Rajapaksa: Our intention was to get close and closer to the civilians so that they could come into the government controlled areas so that was the intention and every time that what when we declared the first no fire zone and we gradually came to the borders of that no fire zone that allowed the civilians to come out of that place to the government controlled area. The very first day about 20 to 25 thousand people came in, then only the LTTE realised it and started firing at the people who were trying to cross over to the government controlled area.
We have used loudspeakers and announced to come out and we indicated safe areas for them to come and we dropped leaflets into these areas giving even the maps indicating where they could come. At the very first time but when they moved into the second area it was a very small area where the LTTE could guard them and also it is surrounded by water so that’s a difficulty we had and the difficulty the civilians had, because they had to cross the lagoon and come to the controlled areas. Again our strategy was gradually come closer to the area so that they can cross. This was very difficult and we scarified a lot of our soldiers because of that, it was a very difficult period and that’s why we took such a long time, even the public was agitated as to why we are taking so long time to clear the rest. In order to prevent deaths and casualties we took a very long time to clear a very small area compared to the other areas the speed in which we cleared other areas and of course when we gradually squeezed them and reduced the area they could not hold any longer. That’s why they allowed the civilians to come out because they did not have the control any longer of the civilians because it’s too small for them. It was a very difficult operation in the sense because we have restricted as you said the use of indirect fire and at the same time we were moving very slowly, taking care of the whole situation by that we suffered casualties of our soldiers.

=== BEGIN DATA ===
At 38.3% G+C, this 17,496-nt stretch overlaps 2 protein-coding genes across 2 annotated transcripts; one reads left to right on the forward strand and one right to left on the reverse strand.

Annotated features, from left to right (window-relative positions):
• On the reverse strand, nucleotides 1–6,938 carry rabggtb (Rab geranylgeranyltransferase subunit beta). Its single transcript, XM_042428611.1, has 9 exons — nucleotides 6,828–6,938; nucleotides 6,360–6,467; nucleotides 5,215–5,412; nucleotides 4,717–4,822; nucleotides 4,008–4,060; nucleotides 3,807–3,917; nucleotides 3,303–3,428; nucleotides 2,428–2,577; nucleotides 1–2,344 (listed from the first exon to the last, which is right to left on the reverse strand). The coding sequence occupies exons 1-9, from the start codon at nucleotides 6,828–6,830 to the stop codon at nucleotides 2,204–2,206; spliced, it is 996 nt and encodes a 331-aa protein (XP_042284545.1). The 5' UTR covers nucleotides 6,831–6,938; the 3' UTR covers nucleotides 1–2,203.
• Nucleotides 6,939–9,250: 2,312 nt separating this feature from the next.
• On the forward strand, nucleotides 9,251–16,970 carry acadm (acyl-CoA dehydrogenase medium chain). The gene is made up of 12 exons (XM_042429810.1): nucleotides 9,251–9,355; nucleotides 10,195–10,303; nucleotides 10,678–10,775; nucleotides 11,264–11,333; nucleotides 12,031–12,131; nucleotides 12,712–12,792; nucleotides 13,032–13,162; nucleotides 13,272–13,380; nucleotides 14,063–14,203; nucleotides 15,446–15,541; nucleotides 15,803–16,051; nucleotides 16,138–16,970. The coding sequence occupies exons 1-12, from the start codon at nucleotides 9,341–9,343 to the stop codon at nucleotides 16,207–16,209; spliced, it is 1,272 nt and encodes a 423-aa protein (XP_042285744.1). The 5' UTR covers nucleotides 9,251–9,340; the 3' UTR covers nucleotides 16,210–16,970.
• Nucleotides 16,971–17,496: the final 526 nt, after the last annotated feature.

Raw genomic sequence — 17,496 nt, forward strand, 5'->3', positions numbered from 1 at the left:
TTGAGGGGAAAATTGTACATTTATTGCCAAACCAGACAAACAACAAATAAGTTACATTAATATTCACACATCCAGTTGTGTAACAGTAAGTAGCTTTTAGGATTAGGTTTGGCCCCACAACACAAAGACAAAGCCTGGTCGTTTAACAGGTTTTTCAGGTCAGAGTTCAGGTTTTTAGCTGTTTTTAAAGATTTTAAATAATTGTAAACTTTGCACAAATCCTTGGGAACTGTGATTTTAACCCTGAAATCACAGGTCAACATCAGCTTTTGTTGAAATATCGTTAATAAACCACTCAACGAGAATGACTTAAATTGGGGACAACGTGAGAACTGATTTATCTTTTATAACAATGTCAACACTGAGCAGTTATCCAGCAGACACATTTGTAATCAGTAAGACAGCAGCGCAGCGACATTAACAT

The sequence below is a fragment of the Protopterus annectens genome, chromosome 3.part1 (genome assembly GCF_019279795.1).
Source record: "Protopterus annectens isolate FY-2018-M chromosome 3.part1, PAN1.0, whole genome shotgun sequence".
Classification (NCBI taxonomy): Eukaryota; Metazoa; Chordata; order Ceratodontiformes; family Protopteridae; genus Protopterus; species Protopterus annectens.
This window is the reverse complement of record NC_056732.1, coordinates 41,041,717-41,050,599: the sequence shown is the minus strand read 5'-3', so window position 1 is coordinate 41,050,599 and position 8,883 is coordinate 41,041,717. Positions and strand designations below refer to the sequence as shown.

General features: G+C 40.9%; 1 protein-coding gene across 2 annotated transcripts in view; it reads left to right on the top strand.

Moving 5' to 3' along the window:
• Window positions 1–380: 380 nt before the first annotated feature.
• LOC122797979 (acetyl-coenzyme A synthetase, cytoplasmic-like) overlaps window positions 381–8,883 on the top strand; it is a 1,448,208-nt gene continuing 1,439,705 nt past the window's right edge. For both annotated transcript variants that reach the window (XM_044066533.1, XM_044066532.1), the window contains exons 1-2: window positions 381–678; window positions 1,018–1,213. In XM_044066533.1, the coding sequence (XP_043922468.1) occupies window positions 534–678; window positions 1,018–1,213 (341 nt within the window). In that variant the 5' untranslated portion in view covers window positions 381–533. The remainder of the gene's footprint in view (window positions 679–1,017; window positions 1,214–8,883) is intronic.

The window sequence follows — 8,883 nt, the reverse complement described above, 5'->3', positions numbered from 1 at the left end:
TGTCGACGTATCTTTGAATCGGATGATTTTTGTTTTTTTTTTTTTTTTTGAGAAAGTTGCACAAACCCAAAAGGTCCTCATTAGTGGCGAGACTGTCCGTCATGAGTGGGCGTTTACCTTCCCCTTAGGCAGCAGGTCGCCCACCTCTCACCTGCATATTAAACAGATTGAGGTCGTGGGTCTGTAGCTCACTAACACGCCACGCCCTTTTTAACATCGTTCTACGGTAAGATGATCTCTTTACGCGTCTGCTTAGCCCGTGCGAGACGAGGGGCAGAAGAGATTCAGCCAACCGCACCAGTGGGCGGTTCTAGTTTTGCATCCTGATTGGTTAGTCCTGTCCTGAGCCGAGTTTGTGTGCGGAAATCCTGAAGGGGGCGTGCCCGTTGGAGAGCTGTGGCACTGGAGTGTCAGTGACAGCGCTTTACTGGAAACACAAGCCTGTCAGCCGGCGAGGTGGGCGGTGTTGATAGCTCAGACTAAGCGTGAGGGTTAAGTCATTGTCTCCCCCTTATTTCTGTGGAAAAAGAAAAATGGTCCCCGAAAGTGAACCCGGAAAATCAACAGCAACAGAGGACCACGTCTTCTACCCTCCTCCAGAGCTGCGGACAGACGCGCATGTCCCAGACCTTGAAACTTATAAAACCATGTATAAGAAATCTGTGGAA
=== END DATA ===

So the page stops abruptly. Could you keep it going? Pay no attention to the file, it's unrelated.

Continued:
C.R de Silva: On the last issue of the human shields as you said it was an unprecedented situation where the civilian is used deliberately by a non state actor in armed conflict. Given the unprecedented nature of that exercise do you think that it received the international attention? True, I think it was condemned by the Security Council but beyond that given the very nature of that act of deliberate use of civilians in armed conflict did it receive the attention or the condemnation of the international community at large and if not what was, in your view would be the failure to condemn?